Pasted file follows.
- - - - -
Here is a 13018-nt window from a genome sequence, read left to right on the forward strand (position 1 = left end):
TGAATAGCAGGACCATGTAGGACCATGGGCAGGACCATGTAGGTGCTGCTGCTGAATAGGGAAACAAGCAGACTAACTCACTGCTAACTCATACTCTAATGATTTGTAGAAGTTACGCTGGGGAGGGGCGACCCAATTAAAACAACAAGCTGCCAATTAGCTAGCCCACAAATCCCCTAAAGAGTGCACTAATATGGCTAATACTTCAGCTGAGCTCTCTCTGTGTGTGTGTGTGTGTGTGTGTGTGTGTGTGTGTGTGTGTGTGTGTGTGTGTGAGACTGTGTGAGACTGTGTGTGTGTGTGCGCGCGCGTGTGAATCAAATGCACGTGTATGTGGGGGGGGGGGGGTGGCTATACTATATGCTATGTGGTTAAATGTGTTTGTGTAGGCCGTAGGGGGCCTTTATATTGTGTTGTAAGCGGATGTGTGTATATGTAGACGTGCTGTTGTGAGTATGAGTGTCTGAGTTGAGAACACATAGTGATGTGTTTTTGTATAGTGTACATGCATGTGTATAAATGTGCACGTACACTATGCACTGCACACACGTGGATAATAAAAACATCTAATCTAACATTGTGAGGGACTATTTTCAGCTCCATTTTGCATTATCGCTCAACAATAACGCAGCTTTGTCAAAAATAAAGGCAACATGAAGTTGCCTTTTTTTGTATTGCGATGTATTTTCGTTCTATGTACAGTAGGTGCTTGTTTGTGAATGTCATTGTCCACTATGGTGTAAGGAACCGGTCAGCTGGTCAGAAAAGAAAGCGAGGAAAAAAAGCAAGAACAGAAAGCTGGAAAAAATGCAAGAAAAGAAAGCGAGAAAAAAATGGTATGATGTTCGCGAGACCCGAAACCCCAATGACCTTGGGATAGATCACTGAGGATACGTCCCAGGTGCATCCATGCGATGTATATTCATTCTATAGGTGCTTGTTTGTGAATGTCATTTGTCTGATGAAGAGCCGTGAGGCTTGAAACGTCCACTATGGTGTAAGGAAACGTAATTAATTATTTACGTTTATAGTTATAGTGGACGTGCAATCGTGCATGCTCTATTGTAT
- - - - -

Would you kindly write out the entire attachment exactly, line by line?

Here is a 13018-nt window from a genome sequence, read left to right on the forward strand (position 1 = left end):
TGAATAGCAGGACCATGTAGGACCATGGGCAGGACCATGTAGGTGCTGCTGCTGAATAGGGAAACAAGCAGACTAACTCACTGCTAACTCATACTCTAATGATTTGTAGAAGTTACGCTGGGGAGGGGCGACCCAATTAAAACAACAAGCTGCCAATTAGCTAGCCCACAAATCCCCTAAAGAGTGCACTAATATGGCTAATACTTCAGCTGAGCTCTCTCTGTGTGTGTGTGTGTGTGTGTGTGTGTGTGTGTGTGTGTGTGTGTGTGTGTGTGAGACTGTGTGAGACTGTGTGTGTGTGTGCGCGCGCGTGTGAATCAAATGCACGTGTATGTGGGGGGGGGGGGGTGGCTATACTATATGCTATGTGGTTAAATGTGTTTGTGTAGGCCGTAGGGGGCCTTTATATTGTGTTGTAAGCGGATGTGTGTATATGTAGACGTGCTGTTGTGAGTATGAGTGTCTGAGTTGAGAACACATAGTGATGTGTTTTTGTATAGTGTACATGCATGTGTATAAATGTGCACGTACACTATGCACTGCACACACGTGGATAATAAAAACATCTAATCTAACATTGTGAGGGACTATTTTCAGCTCCATTTTGCATTATCGCTCAACAATAACGCAGCTTTGTCAAAAATAAAGGCAACATGAAGTTGCCTTTTTTTGTATTGCGATGTATTTTCGTTCTATGTACAGTAGGTGCTTGTTTGTGAATGTCATTGTCCACTATGGTGTAAGGAACCGGTCAGCTGGTCAGAAAAGAAAGCGAGGAAAAAAAGCAAGAACAGAAAGCTGGAAAAAATGCAAGAAAAGAAAGCGAGAAAAAAATGGTATGATGTTCGCGAGACCCGAAACCCCAATGACCTTGGGATAGATCACTGAGGATACGTCCCAGGTGCATCCATGCGATGTATATTCATTCTATAGGTGCTTGTTTGTGAATGTCATTTGTCTGATGAAGAGCCGTGAGGCTTGAAACGTCCACTATGGTGTAAGGAAACGTAATTAATTATTTACGTTTATAGTTATAGTGGACGTGCAATCGTGCATGCTCTATTGTAT